HEARTS travel west tomorrow seeking only their second victory at Ibrox in 16 years, and their first since 2004. The chances of an away win are increased with Rangers currently drowning in financial turmoil. But three points in Glasgow would merely enhance an already satisfying campaign for midfielder Ian Black.
Despite his team’s erratic results trend, Black is in the midst of his most consistent season yet. So much so that he is being openly touted for Scotland recognition by the Hearts manager Paulo Sergio and coaches Sergio Cruz and Alberto Cabral. They feel he could have been part of the national squad for Wednesday night’s friendly in Slovenia and their faith has helped Black take his game to a new level at Tynecastle.
His composure in central midfield ensures he is virtually a first-pick for Sergio when fit. That represents changed days from when the 26-year-old carried a reputation for having a fiery temper and not enough restraint on the field of play. Sergio and his assistants have transformed Black into a different player, one who is central to their style of play.
“I’ve been really happy with my form,” Black told the Evening News. “When I’ve been playing I think I’ve done well and the gaffer is obviously touting me for Scotland. My main concern is the club and pushing the team forward at Hearts to hopefully try and get us into Europe. I’m pleased with how I’m playing and, if the gaffer’s happy, then so am I.”
Black’s dependability comes despite a much-publicised drugs case hanging over him for much of the season. That was thrown out of court earlier this month, but there was no sign of it affecting his play in any case. “I’ve managed to concentrate on football this year and nothing else outside of it. I’ve been working extremely hard,” he continued.
“The gaffer and his assistants have helped because they let you go and enjoy it. They’re not like managers who scream at you from the side of the park and put you under pressure. They like you to go out, get on the ball and be comfortable. I enjoy playing under those circumstances. The gaffer knows where players are comfortable playing. He’s seen me play in centre midfield and he’s liked it. I enjoy playing there and if I keep doing the job then he’ll play me.”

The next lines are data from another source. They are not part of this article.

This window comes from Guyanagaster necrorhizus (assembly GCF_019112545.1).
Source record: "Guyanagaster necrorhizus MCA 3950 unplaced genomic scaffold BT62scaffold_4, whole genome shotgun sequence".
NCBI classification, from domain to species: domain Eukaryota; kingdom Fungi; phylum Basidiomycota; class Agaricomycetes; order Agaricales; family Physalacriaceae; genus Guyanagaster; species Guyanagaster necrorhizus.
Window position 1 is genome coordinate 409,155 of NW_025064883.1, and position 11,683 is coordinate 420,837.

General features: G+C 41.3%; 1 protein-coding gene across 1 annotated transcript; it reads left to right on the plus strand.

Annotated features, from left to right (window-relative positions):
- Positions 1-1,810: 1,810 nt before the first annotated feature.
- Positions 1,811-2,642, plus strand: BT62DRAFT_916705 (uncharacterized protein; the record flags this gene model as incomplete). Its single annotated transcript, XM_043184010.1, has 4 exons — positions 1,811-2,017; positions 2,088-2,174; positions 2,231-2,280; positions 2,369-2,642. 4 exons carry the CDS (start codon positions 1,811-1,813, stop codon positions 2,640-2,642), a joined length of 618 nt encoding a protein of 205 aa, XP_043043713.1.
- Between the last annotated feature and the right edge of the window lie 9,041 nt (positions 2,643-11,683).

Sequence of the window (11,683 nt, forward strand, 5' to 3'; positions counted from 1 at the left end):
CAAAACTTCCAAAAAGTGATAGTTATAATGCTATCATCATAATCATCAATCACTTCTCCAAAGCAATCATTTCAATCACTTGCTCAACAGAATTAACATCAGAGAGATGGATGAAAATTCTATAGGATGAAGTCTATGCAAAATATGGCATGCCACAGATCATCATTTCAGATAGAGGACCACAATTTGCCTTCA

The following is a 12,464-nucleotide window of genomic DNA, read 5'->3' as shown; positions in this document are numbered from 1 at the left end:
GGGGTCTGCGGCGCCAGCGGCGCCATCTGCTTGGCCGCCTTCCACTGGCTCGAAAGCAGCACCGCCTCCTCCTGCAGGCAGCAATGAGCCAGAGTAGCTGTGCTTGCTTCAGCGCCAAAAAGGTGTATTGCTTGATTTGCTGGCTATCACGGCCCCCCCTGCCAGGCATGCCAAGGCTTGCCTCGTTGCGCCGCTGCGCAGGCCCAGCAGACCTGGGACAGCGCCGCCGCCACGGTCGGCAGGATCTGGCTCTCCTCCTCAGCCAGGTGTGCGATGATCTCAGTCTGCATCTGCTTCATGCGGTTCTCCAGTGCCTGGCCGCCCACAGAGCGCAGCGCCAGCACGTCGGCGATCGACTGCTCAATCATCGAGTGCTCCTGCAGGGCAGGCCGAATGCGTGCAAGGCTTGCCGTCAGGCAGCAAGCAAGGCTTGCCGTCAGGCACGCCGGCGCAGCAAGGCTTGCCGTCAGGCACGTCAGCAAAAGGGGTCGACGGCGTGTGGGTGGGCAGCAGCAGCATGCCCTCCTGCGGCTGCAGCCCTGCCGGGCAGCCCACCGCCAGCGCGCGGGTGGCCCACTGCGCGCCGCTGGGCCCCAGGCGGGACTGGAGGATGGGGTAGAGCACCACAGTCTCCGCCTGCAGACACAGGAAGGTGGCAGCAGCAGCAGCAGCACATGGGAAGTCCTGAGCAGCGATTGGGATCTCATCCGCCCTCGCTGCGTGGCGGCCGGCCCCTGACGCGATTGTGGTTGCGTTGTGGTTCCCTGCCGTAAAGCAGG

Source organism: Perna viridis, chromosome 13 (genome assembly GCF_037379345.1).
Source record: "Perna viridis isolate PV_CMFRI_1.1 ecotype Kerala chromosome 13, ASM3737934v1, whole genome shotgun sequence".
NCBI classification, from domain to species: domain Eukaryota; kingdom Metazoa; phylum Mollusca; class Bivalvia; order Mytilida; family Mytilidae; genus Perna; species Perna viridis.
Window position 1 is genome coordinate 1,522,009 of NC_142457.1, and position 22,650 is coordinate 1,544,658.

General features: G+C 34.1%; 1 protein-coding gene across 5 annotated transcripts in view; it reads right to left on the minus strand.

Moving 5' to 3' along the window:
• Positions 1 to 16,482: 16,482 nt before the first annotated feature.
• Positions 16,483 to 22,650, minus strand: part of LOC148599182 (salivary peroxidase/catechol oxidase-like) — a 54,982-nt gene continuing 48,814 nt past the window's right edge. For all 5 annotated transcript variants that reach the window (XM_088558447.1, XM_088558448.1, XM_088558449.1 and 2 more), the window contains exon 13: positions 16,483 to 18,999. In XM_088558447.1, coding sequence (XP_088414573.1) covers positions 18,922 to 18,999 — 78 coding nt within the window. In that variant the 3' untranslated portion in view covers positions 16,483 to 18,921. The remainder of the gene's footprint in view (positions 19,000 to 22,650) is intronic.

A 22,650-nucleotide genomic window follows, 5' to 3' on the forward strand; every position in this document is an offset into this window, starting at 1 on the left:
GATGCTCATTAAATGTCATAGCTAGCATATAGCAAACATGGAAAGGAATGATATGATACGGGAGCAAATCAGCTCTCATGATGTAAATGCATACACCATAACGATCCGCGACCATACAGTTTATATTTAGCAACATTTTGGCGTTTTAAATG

Black will take an injection to numb the pain of bruised ribs ahead of kick-off tomorrow, such is his eagerness to take part. Rangers are vulnerable opponents with administration devastating the entire Glasgow club. Hearts intend to capitalise by recording only their second win at Ibrox since Allan Johnston’s hat-trick secured a 3-0 triumph in 1996.
Black, though, offered a note of caution to anyone expecting a weak home team to take the field. “Rangers will be tough,” he said. “They have a big squad with quality all the way through from youth level right up to the first team. It doesn’t matter what team they put it, they will be difficult. I’m sure the players will be professional about it. I know they’re in a bad situation but they got a good result last week despite all the problems.
“I would still say Rangers are favourites. We will go into the game and just enjoy it. If we can get a win, we’ll be happy. Records mean nothing. Rangers are a strong side and it will be an interesting game. The Rangers situation doesn’t really affect us. We just prepare for every game as normal. Rangers have their difficulties but that’s nothing to do with Hearts.
“You do have sympathy for their players because people’s livelihoods are at stake. Boys are sitting there not knowing what’s going to happen. They could be out the door or they could be staying. Players have families and that makes it more difficult. We went through stress here a couple of months ago and managed to come through it, and I’m sure they will. I still speak to Lee Wallace and he’s enjoying it through there. He’s managing to shut out what is happening.
“We’re grateful things have improved here. I’ve got a family and supporting them is my main concern. We’ve come through it and out the other side and I just hope Rangers come through it as well.”
As well as being content with his own contribution, Black feels Hearts are playing some decent football despite failing to win in the league since January 14. The only problem is goalscoring. “It’s just finding the net. I think we’ve done everything but score,” he admitted. “We haven’t had any luck in front of goal, hopefully that can turn this weekend. We’re all in it together and everybody wants to score. We don’t rely solely on the strikers because it’s a team game. Everybody is expected to chip in and it doesn’t matter who scores as long as we’re getting goals. Tomorrow, we want the tables to turn and start hitting the net.”